[TIP] Testing in General

Ryan Freckleton ryan.freckleton at gmail.com
Tue Mar 31 18:11:39 PDT 2009

On Tue, Mar 31, 2009 at 6:21 PM, Ben Finney
<ben+python at benfinney.id.au<ben%2Bpython at benfinney.id.au>
> wrote:

> Michael Gratton <michael at quuxo.com> writes:
> > Hi David,
> >
> > On Tue, 2009-03-31 at 18:20 -0400, David Blewett wrote:
> > > I was going to start by putting in coverage testing, so that I can
> > > start adding tests to the most active sections of my codebase. Any
> > > advice is appreciated.
> >
> > Just get some initial tests running, just a couple. This is
> > generally the biggest hurdle since it takes time away from doing
> > what you really want to do — hacking on your app. These initial
> > tests also serve as templates for adding more, making it easier to
> > do so.
> Also important is to realise that a code base which has evolved in the
> absence of unit tests will very likely be difficult to test.
> By which I mean, it will likely be architected in such a way that its
> internal interfaces are not loosely coupled, are too wide, do too much
> per unit, et cetera. One of the big advantages of focusing on
> testability of the code will be uncovering issues like this that have
> lain dormant in the code.
> For this reason I heartily agree with the advice to start by just
> adding one or two tests — but be scrupulous in ensuring the tests
> assert a *single* true or false statement about the code's behaviour.
> This may be shockingly difficult if the code is currently not designed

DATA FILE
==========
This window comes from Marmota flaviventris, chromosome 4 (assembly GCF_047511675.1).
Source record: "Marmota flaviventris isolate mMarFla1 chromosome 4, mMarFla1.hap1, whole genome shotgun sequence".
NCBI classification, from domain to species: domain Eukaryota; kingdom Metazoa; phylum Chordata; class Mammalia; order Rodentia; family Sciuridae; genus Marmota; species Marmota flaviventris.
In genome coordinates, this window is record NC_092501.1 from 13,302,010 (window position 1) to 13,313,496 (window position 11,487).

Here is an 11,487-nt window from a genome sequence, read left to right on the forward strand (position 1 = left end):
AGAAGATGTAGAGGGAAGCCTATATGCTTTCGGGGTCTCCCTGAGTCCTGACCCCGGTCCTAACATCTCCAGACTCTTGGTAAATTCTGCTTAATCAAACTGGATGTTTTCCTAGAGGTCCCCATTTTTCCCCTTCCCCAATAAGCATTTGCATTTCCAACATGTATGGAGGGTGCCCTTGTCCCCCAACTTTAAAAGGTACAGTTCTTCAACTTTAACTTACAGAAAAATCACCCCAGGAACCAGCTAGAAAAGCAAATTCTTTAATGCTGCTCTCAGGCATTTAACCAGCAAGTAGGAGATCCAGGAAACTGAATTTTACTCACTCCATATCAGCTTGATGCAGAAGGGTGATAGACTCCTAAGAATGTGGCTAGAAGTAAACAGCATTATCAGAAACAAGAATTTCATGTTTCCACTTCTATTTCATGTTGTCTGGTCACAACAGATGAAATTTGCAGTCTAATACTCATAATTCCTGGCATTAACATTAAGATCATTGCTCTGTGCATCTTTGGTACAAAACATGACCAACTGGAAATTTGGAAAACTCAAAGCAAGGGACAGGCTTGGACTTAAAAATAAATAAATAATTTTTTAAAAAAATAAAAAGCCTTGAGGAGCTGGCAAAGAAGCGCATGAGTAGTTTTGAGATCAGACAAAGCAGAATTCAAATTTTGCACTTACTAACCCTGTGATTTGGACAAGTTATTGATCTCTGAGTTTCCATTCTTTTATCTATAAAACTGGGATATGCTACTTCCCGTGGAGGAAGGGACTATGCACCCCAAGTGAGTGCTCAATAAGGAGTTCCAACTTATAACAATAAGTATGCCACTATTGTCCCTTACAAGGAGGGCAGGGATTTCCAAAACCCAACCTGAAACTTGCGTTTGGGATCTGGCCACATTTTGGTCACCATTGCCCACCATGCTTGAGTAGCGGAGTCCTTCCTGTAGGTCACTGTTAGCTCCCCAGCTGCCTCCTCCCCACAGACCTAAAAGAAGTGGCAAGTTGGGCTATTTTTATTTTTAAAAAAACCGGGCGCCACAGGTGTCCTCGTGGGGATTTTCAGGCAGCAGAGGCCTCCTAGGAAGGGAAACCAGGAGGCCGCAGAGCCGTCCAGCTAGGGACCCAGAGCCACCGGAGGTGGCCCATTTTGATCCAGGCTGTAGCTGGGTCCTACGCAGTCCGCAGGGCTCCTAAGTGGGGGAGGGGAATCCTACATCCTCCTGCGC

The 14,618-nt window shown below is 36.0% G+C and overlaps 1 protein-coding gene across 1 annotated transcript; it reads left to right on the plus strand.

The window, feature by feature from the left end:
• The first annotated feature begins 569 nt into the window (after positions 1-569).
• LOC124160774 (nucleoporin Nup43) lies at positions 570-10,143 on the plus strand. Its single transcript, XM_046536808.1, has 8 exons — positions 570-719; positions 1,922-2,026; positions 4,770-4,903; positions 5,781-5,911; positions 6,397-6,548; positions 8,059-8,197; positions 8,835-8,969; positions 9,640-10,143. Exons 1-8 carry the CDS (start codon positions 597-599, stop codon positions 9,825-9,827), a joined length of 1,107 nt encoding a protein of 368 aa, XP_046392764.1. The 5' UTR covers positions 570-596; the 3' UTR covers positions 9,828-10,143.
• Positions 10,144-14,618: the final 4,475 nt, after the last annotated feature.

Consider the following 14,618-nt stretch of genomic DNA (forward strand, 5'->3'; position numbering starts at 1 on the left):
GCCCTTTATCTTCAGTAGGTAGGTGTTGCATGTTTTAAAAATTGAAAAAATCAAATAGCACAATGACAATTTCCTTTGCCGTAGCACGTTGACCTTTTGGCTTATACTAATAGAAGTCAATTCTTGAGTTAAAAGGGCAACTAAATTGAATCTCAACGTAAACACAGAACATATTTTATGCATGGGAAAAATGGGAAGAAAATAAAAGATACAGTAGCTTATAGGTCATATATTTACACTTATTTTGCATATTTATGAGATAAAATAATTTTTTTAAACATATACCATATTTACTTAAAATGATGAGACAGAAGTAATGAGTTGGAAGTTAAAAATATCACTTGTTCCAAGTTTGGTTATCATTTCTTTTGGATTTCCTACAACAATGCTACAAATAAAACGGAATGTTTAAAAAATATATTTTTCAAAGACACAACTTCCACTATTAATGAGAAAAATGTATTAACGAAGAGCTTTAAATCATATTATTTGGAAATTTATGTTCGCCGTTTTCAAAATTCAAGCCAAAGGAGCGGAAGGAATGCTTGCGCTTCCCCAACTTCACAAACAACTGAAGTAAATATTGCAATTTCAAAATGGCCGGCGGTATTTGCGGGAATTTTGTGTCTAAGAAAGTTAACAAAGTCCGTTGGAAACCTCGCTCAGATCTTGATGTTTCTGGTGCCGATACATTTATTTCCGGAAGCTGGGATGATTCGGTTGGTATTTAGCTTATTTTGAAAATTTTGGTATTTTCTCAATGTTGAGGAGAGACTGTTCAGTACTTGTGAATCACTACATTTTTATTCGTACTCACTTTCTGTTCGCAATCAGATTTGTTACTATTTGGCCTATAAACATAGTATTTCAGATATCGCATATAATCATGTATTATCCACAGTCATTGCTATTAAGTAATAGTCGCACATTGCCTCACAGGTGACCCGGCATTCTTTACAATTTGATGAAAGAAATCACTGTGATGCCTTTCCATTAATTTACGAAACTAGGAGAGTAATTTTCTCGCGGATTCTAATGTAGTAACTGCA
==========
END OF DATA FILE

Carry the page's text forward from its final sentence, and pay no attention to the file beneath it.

> well for this kind of inspection, but it is essential if your tests
> are to be useful in future debugging.
> You will learn a lot about your code from a different perspective,
> i.e. that of using your code's interfaces. You will likely need to
> re-factor large swathes of the code in order to get easily-tested
> interfaces; this is time well spent.
> Actually *writing* the tests will, I predict, be a miniscule portion
> of this initial time.
> --
>  \      “Some forms of reality are so horrible we refuse to face them, |
>  `\     unless we are trapped into it by comedy. To label any subject |
> _o__)        unsuitable for comedy is to admit defeat.” —Peter Sellers |
> Ben Finney
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If you're feeling adventurous, you may want to try out pythoscope [
http://pythoscope.org/] to auto generate some tests for your existing code
base, it will give you at least a template from to test your existing code.

One of the best overviews of different automated testing I've found is xUnit
Test Patterns [http://xunitpatterns.com/]. Besides that, I'd recommend the
c2 wiki, although they have a definite bias towards XP and test driven
development [http://c2.com/cgi/wiki].

One generally useful strategy I've found for adding tests to pre-existing
code is to start with acceptance tests, that is, tests that target the
entire functionality of the system (e.g. an applications "main" function).
You may want to give that a shot, as well.

--Ryan E. Freckleton
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